After WWII the company continued to grow by exploiting new resources and building a fleet of tankers to transport crude around the world. It became geographically diverse, owning wells and refineries all around the world, as well as being commercially diverse, owning upstream and downstream assets. This meant it was relatively resilient to localised geopolitical and economic shocks. Due to this perceived stability, Shell (as well as its old rival BP) became a solid investment favourite, paying out regular and reliable dividends to their stockholders [8]. Under the mantra “Never Sell Shell” the stock was held by many pensions, investment trusts, and other investors, who were looking for stocks with a near-guaranteed yield [9]. (In 2019 BP and Shell’s combined dividend represented 24% of the FTSE 100s combined dividend [10]).

However, as the green revolution continues apace, Shell’s medium-to-long term outlook is far from assured and investor pressure is building for Shell to react to the climate crisis. This, coupled with the COVID-19 pandemic and following worldwide drop in demand for crude oil, forced Shell re-evaluate its dividend, decreasing it – from 47p to 16p per share – for the first time since 1945 [10]. That was an impressive run with nearly three-quarters of a century of either maintaining or increasing the dividend.

Mercedes Benz Ceases Development of New Internal Combustion Engines

Mercedes Benz owner, Daimler AG, can easily trace its roots back to the birth of the internal combustion engine. In fact it can trace itself back to two separate innovators of the internal combustion engine: Gottlieb Daimler (who worked with Nicolaus Otto) to produce a 4-stroke engine [11] and Carl Benz who developed the 2-stroke engine as well as what is now recognised as the first automobile – the Benz Patent Motorcar [12].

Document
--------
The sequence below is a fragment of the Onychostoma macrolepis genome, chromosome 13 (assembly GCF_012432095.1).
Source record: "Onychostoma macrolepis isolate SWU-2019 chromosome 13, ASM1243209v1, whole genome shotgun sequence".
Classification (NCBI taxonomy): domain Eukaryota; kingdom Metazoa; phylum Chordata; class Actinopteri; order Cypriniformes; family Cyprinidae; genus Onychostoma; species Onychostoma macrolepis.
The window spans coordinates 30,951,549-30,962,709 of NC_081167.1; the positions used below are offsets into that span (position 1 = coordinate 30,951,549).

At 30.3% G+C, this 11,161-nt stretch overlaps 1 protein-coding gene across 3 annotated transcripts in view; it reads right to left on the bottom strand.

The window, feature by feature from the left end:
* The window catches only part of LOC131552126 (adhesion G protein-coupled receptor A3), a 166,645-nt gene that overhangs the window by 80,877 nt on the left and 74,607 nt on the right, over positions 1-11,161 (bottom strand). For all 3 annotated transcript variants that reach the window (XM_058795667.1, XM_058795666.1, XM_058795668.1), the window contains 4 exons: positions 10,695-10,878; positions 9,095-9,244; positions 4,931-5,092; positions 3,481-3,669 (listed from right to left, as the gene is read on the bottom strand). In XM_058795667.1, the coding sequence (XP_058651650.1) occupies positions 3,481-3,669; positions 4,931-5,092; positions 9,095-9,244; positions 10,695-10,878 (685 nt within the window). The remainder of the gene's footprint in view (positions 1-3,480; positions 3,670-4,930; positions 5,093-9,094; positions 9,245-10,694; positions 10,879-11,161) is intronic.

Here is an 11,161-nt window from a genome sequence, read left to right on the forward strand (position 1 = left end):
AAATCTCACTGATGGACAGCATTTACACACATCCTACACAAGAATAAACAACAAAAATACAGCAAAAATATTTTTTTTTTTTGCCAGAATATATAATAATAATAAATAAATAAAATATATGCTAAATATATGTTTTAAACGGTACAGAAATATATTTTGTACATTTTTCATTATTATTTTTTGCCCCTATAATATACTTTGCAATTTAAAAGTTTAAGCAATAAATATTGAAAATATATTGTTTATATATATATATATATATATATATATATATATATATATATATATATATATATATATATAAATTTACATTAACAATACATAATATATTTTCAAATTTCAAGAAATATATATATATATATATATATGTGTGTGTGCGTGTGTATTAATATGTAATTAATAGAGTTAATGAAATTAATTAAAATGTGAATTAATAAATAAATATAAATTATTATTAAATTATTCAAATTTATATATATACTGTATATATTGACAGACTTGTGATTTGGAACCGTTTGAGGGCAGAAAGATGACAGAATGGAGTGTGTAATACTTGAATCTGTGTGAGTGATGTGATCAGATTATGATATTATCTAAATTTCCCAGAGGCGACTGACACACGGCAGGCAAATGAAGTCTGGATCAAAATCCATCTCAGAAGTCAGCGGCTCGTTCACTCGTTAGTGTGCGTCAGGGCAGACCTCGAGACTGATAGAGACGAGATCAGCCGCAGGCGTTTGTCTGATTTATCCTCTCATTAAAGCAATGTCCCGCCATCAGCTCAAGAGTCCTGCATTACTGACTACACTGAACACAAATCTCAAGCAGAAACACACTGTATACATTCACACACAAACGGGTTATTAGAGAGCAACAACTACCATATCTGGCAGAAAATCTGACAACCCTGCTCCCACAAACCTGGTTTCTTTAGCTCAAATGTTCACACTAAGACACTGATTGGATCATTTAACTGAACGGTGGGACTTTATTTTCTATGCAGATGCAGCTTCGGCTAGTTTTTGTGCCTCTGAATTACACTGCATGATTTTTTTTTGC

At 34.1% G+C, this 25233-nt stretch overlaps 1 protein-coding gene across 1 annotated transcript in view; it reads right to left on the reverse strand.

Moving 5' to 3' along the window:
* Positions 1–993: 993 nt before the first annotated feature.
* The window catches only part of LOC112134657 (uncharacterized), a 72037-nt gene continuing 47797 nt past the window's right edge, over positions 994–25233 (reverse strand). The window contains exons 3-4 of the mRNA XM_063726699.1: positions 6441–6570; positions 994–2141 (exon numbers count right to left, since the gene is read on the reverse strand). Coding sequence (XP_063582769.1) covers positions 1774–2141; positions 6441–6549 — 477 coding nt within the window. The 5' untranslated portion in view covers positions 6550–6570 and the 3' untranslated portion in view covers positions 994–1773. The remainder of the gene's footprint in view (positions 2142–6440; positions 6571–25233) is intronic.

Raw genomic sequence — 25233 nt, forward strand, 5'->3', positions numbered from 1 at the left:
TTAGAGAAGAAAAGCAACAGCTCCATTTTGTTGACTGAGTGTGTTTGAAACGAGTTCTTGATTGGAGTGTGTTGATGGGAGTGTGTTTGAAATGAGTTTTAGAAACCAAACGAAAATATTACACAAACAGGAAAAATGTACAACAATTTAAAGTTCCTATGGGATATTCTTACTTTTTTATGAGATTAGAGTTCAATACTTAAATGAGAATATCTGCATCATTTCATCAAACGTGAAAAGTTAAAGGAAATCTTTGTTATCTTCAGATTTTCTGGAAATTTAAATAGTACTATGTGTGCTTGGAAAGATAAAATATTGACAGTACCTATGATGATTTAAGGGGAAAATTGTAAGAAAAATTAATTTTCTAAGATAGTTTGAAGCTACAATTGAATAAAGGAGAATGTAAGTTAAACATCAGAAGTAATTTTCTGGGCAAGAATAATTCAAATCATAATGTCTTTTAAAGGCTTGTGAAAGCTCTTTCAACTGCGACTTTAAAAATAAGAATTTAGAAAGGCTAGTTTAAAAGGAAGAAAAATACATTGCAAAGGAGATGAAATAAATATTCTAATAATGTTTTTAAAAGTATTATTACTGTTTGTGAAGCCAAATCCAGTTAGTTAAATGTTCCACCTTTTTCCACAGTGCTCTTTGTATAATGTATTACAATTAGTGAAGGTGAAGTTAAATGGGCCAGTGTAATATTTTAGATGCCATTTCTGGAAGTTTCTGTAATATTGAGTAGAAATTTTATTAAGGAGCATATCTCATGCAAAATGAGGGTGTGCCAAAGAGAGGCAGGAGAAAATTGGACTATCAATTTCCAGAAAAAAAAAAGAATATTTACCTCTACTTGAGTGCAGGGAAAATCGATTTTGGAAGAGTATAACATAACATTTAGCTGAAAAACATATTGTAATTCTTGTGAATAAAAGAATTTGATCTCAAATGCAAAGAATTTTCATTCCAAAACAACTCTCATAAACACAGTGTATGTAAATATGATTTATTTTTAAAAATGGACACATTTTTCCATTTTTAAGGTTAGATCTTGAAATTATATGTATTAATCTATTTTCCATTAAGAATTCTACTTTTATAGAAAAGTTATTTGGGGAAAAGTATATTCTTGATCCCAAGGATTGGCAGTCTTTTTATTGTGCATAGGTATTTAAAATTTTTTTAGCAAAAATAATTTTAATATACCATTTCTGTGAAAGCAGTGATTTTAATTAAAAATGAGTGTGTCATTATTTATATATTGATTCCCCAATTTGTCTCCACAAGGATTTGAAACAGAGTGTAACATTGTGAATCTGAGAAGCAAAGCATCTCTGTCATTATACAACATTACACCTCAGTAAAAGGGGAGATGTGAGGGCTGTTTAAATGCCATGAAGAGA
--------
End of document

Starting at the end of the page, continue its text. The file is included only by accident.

Since the 1880s the predecessor companies of Daimler AG have been continuously developing and refining the design of the internal combustion engine. However, in late 2019 it was reported that Daimler AG are no longer developing any new internal combustion engines and are shifting their focus on to electric vehicles [13]. Therefore, over 100 years of unbroken R&D and engineering improvements, which date back to the very birth of the internal combustion engine, will come to an end.

UK Electricity Sectors Stops Burning Coal

Since 2016 there has been a constant stream of news articles tracking the demise of electricity generation from coal in the UK. It is well documented that coal has fallen from 40% share of electricity generation in 2012 to just above 2% in 2019 [14, 17]. However, on the 9th May 2016 the UK grid was without coal power for the first time since 1882, and over the subsequent years the consecutive lengths of time without coal has grown [15]. As of 9th June 2020, the UK grid has had a full 2 months without coal [16]. It must be noted that the drop in total electricity demand due to COVID-19 must also be taken into account in this instance, but the number of coal free days has been increasing steadily since 2016.

The reason the UK’s drop in coal use is historic is because the UK’s place in the world was founded on coal. The industrial revolution was turbocharged by coal use touching every part of the economy [18]. So for it to no longer play a part in the UK’s economy is historic.


These four news stories above highlight that times are changing. All involve stalwarts of the fossil fuel age who are adapting to a new energy landscape. By themselves the stories are not going to bring about widespread use of renewables, but together they clearly highlight the direction in which we are heading.